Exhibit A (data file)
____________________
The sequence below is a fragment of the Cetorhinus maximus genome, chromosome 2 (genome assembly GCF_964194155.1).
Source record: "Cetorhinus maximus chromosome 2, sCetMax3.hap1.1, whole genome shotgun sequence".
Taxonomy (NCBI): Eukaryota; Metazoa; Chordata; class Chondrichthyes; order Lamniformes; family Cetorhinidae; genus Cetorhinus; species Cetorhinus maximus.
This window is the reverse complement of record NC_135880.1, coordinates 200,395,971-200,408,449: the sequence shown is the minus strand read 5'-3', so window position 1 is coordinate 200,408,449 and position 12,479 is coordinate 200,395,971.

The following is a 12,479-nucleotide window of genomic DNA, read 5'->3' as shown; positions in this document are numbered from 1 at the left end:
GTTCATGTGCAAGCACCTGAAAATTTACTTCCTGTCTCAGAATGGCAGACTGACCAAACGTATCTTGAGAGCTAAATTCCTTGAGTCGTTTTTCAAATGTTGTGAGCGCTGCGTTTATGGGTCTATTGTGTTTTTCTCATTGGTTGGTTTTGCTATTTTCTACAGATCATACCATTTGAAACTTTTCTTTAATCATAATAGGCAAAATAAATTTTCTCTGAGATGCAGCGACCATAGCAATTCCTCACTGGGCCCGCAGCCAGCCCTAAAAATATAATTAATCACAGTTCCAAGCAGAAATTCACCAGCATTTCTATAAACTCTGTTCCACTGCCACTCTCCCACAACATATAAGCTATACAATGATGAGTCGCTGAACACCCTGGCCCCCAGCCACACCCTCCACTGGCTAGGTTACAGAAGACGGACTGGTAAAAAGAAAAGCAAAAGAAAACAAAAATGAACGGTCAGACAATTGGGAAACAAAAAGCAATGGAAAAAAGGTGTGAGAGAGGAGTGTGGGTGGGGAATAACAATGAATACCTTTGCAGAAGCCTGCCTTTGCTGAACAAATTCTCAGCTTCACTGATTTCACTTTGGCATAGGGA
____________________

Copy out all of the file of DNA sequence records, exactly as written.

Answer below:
The sequence below is a fragment of the Cetorhinus maximus genome, chromosome 2 (genome assembly GCF_964194155.1).
Source record: "Cetorhinus maximus chromosome 2, sCetMax3.hap1.1, whole genome shotgun sequence".
Taxonomy (NCBI): Eukaryota; Metazoa; Chordata; class Chondrichthyes; order Lamniformes; family Cetorhinidae; genus Cetorhinus; species Cetorhinus maximus.
This window is the reverse complement of record NC_135880.1, coordinates 200,395,971-200,408,449: the sequence shown is the minus strand read 5'-3', so window position 1 is coordinate 200,408,449 and position 12,479 is coordinate 200,395,971.

The following is a 12,479-nucleotide window of genomic DNA, read 5'->3' as shown; positions in this document are numbered from 1 at the left end:
GTTCATGTGCAAGCACCTGAAAATTTACTTCCTGTCTCAGAATGGCAGACTGACCAAACGTATCTTGAGAGCTAAATTCCTTGAGTCGTTTTTCAAATGTTGTGAGCGCTGCGTTTATGGGTCTATTGTGTTTTTCTCATTGGTTGGTTTTGCTATTTTCTACAGATCATACCATTTGAAACTTTTCTTTAATCATAATAGGCAAAATAAATTTTCTCTGAGATGCAGCGACCATAGCAATTCCTCACTGGGCCCGCAGCCAGCCCTAAAAATATAATTAATCACAGTTCCAAGCAGAAATTCACCAGCATTTCTATAAACTCTGTTCCACTGCCACTCTCCCACAACATATAAGCTATACAATGATGAGTCGCTGAACACCCTGGCCCCCAGCCACACCCTCCACTGGCTAGGTTACAGAAGACGGACTGGTAAAAAGAAAAGCAAAAGAAAACAAAAATGAACGGTCAGACAATTGGGAAACAAAAAGCAATGGAAAAAAGGTGTGAGAGAGGAGTGTGGGTGGGGAATAACAATGAATACCTTTGCAGAAGCCTGCCTTTGCTGAACAAATTCTCAGCTTCACTGATTTCACTTTGGCATAGGGA